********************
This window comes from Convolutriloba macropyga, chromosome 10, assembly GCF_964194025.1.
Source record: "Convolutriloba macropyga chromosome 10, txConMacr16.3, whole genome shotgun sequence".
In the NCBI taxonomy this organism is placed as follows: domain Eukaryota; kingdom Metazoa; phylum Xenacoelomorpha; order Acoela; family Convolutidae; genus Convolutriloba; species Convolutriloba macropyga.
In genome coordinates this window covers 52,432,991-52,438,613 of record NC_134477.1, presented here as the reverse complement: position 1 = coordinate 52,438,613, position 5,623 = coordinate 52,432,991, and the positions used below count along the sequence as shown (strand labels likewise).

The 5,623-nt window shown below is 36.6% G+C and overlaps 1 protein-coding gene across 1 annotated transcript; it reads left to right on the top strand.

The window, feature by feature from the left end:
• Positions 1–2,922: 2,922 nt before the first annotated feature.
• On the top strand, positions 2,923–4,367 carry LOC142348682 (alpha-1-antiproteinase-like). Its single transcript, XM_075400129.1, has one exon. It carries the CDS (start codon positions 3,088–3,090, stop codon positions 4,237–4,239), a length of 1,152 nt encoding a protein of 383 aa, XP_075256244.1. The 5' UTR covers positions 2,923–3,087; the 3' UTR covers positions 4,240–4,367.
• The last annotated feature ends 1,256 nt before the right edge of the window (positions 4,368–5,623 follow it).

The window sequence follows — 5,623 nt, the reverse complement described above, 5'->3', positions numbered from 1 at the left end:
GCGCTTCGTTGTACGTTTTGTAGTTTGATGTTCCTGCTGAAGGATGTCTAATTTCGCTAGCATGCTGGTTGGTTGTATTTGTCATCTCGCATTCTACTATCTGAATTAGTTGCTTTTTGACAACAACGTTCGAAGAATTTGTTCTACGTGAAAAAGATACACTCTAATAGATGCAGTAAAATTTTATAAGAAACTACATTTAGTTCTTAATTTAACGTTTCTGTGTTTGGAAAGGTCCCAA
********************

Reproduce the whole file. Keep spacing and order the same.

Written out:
This window comes from Convolutriloba macropyga, chromosome 10, assembly GCF_964194025.1.
Source record: "Convolutriloba macropyga chromosome 10, txConMacr16.3, whole genome shotgun sequence".
In the NCBI taxonomy this organism is placed as follows: domain Eukaryota; kingdom Metazoa; phylum Xenacoelomorpha; order Acoela; family Convolutidae; genus Convolutriloba; species Convolutriloba macropyga.
In genome coordinates this window covers 52,432,991-52,438,613 of record NC_134477.1, presented here as the reverse complement: position 1 = coordinate 52,438,613, position 5,623 = coordinate 52,432,991, and the positions used below count along the sequence as shown (strand labels likewise).

The 5,623-nt window shown below is 36.6% G+C and overlaps 1 protein-coding gene across 1 annotated transcript; it reads left to right on the top strand.

The window, feature by feature from the left end:
• Positions 1–2,922: 2,922 nt before the first annotated feature.
• On the top strand, positions 2,923–4,367 carry LOC142348682 (alpha-1-antiproteinase-like). Its single transcript, XM_075400129.1, has one exon. It carries the CDS (start codon positions 3,088–3,090, stop codon positions 4,237–4,239), a length of 1,152 nt encoding a protein of 383 aa, XP_075256244.1. The 5' UTR covers positions 2,923–3,087; the 3' UTR covers positions 4,240–4,367.
• The last annotated feature ends 1,256 nt before the right edge of the window (positions 4,368–5,623 follow it).

The window sequence follows — 5,623 nt, the reverse complement described above, 5'->3', positions numbered from 1 at the left end:
GCGCTTCGTTGTACGTTTTGTAGTTTGATGTTCCTGCTGAAGGATGTCTAATTTCGCTAGCATGCTGGTTGGTTGTATTTGTCATCTCGCATTCTACTATCTGAATTAGTTGCTTTTTGACAACAACGTTCGAAGAATTTGTTCTACGTGAAAAAGATACACTCTAATAGATGCAGTAAAATTTTATAAGAAACTACATTTAGTTCTTAATTTAACGTTTCTGTGTTTGGAAAGGTCCCAA